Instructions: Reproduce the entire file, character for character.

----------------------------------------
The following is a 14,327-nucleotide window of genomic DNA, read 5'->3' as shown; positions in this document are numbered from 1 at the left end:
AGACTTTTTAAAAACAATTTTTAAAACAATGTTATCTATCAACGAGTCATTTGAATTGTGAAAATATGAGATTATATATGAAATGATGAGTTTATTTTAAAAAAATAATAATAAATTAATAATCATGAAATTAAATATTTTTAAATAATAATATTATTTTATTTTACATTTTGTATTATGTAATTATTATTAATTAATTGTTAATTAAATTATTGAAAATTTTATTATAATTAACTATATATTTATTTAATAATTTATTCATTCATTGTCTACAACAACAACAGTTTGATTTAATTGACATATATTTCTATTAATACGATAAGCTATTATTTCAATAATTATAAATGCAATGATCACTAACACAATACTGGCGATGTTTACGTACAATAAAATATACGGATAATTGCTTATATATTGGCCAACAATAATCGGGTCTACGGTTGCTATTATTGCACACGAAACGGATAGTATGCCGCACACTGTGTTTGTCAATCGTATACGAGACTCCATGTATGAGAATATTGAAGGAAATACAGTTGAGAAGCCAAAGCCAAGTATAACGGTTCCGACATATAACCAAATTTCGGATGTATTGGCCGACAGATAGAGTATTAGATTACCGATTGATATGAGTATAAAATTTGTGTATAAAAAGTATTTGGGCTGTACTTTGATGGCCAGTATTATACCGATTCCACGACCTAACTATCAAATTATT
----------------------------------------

The following is a 14,327-nucleotide window of genomic DNA, read 5'->3' as shown; positions in this document are numbered from 1 at the left end:
AGACTTTTTAAAAACAATTTTTAAAACAATGTTATCTATCAACGAGTCATTTGAATTGTGAAAATATGAGATTATATATGAAATGATGAGTTTATTTTAAAAAAATAATAATAAATTAATAATCATGAAATTAAATATTTTTAAATAATAATATTATTTTATTTTACATTTTGTATTATGTAATTATTATTAATTAATTGTTAATTAAATTATTGAAAATTTTATTATAATTAACTATATATTTATTTAATAATTTATTCATTCATTGTCTACAACAACAACAGTTTGATTTAATTGACATATATTTCTATTAATACGATAAGCTATTATTTCAATAATTATAAATGCAATGATCACTAACACAATACTGGCGATGTTTACGTACAATAAAATATACGGATAATTGCTTATATATTGGCCAACAATAATCGGGTCTACGGTTGCTATTATTGCACACGAAACGGATAGTATGCCGCACACTGTGTTTGTCAATCGTATACGAGACTCCATGTATGAGAATATTGAAGGAAATACAGTTGAGAAGCCAAAGCCAAGTATAACGGTTCCGACATATAACCAAATTTCGGATGTATTGGCCGACAGATAGAGTATTAGATTACCGATTGATATGAGTATAAAATTTGTGTATAAAAAGTATTTGGGCTGTACTTTGATGGCCAGTATTATACCGATTCCACGACCTAACTATCAAATTATT